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Feeling Overwhelmed? Check your Window of Tolerance

Updated: Aug 13

Ever get that feeling that if one more thing goes wrong you're going to either explode or burst in to tears? That's a sign your window of tolerance needs some help.


#WindowOfTolerance is a now a widely used term first introduced by Dr. Dan Siegel, a UCLA psychiatry professor, author, psychotherapist and all around pretty amazing guy. The idea being that we all have a window, or a zone, that we can operate within at an effective level, we can respond to challenges, process information, evaluate situations and manage everyday life. When we are operating outside of our window of tolerance - usually during times of stress, tiredness, hangryness etc. then we find ourselves becoming more easily overwhelmed and this can cause either #hyperarousal (panic, anger, anxiety) or #hypoarousal (dissociation, numbness, freeze response). In both states we are unable to access our “good brain” our prefrontal cortex and so we can’t see logic or reason or even find language to express what we feel.


Some folks may just have a smaller window of tolerance. Adverse experiences in life and trauma can shrink our window of tolerance because our brain is trying a little harder to keep us safe and so wants us to tolerate less so that we are ready much quicker to go into fight, flight or freeze. A smaller window of tolerance means that we will be more reactive to real, or what is quite often, perceived danger - a trigger, or stimuli that has reminded our brain of a traumatic incident or painful memory from perhaps many years ago and our brain desperately tries to protect us from it happening again.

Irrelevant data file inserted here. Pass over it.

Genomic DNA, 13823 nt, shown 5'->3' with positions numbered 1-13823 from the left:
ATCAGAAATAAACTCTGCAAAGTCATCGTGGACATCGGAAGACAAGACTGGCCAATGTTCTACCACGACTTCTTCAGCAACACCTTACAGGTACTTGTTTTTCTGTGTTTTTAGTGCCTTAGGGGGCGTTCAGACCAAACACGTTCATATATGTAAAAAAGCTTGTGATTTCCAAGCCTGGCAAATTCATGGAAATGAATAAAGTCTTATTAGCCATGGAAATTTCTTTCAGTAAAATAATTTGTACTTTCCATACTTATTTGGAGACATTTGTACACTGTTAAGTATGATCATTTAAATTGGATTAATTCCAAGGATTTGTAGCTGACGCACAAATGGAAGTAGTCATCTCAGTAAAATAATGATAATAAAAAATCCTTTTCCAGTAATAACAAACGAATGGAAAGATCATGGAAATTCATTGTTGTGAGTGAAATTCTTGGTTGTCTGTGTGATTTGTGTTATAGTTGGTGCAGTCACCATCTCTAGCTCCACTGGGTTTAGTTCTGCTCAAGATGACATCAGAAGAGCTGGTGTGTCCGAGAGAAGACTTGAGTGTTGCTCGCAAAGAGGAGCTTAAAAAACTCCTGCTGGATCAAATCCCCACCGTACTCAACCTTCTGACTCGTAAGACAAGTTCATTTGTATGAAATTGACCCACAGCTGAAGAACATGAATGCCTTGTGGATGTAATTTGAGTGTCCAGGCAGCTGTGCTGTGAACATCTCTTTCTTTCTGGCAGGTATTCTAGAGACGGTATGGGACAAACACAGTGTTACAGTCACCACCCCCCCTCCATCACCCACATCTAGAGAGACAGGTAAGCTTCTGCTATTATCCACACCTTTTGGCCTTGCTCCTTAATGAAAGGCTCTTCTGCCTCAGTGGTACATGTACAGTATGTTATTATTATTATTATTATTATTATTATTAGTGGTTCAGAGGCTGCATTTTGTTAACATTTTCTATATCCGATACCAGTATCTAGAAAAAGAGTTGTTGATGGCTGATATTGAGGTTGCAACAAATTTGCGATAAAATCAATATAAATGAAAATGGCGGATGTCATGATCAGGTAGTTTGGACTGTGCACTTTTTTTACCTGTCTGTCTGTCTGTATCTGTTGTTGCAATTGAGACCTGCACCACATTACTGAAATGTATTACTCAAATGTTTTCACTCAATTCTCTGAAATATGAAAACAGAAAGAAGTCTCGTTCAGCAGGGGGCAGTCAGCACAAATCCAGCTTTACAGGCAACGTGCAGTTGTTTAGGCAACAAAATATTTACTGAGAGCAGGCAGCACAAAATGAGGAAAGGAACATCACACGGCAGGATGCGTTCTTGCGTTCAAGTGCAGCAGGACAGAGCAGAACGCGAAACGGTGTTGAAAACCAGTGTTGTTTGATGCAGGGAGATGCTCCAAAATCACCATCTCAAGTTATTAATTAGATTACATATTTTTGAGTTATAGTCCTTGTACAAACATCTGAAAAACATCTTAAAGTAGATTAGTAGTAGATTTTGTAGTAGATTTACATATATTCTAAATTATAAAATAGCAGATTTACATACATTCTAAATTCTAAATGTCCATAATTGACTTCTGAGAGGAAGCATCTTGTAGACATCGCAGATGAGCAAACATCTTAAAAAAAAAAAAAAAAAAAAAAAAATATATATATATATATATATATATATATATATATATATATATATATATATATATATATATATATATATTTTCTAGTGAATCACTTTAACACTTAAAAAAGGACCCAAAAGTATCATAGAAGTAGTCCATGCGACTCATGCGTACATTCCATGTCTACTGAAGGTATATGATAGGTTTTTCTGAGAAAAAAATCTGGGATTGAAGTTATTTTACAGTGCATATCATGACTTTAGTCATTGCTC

The good news is by being aware of your own (and maybe your partner’s) window of tolerance, we can manage it a little more effectively.

How big is my window today?

By checking in with yourself:“how big’s my window today?"you can tell if it might be time to take a break, do an activity that will help to regulate your nervous system and widen your window. Techniques such as grounding exercises, breathing exercises, self soothing, music, petting your dog, whatever it is that can help us regain calm. Finding out your own ways of self-regulating is really important, especially for folks who have experienced trauma and if it’s difficult for you to figure this out, try a few different things, see what fits and if you go to counselling - your therapist can help!


If you have any questions I would love to hear from you: info@helenwhitehead.ca

For today, check in with your own window of tolerance and see how wide yours is :)

Helen Whitehead

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